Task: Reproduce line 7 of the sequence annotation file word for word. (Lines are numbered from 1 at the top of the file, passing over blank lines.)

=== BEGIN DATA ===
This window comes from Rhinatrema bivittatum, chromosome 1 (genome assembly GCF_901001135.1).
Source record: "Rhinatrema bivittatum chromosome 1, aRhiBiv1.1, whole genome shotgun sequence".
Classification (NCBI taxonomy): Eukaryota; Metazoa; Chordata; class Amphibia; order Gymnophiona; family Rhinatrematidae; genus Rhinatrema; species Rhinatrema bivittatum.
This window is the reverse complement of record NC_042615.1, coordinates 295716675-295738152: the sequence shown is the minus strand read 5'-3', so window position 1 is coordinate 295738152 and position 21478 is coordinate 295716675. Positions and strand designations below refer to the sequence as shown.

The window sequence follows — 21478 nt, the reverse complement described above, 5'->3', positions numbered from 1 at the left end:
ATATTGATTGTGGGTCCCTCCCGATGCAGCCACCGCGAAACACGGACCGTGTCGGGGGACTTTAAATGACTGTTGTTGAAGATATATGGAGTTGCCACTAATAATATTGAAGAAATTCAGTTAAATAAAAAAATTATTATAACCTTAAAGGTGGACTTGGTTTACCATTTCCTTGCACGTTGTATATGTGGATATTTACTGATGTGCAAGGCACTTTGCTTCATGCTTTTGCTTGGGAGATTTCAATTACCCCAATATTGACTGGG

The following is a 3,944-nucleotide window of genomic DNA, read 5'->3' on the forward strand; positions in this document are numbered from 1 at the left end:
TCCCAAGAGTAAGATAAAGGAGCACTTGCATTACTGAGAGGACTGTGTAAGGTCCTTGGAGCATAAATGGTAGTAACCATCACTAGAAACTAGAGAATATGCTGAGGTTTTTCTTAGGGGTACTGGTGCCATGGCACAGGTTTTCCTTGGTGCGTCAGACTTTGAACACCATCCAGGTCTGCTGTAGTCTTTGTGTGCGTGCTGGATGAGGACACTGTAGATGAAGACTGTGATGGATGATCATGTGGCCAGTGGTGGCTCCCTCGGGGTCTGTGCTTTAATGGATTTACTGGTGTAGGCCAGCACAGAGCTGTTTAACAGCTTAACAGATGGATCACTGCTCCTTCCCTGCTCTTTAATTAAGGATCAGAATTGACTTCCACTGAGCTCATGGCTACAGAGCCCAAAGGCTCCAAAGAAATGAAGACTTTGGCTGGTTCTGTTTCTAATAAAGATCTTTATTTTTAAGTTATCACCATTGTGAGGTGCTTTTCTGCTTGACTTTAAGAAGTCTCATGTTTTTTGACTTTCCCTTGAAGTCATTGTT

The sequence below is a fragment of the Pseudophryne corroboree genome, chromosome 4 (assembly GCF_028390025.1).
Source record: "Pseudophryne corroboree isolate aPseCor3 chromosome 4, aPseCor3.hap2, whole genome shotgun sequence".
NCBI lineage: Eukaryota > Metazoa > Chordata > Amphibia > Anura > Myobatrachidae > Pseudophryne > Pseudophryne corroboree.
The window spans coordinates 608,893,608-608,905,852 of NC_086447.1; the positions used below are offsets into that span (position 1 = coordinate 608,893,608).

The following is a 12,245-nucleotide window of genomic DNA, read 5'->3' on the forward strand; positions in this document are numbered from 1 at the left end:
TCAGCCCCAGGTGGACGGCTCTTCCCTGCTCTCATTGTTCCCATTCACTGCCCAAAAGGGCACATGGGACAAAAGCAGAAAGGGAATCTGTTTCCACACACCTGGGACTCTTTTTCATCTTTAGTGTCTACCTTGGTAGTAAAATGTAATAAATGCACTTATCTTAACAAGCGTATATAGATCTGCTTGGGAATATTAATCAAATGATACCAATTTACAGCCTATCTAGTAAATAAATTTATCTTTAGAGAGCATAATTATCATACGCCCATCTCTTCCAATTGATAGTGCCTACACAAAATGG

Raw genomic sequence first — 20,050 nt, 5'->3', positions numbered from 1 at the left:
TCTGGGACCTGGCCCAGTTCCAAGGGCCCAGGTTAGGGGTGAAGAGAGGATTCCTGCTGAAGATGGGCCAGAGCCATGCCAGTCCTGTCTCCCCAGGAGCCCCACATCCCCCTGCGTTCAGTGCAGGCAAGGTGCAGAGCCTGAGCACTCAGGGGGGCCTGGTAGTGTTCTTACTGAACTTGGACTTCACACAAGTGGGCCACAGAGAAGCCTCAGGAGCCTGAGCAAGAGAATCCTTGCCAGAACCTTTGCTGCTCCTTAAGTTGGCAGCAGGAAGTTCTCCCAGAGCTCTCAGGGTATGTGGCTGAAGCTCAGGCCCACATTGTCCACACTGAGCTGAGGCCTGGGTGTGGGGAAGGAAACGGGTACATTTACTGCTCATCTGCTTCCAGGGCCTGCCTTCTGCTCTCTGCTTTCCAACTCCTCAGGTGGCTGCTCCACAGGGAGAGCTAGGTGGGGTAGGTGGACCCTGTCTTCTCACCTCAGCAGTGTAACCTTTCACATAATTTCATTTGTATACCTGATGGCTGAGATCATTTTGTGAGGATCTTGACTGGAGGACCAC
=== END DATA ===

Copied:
The following is a 3,944-nucleotide window of genomic DNA, read 5'->3' on the forward strand; positions in this document are numbered from 1 at the left end: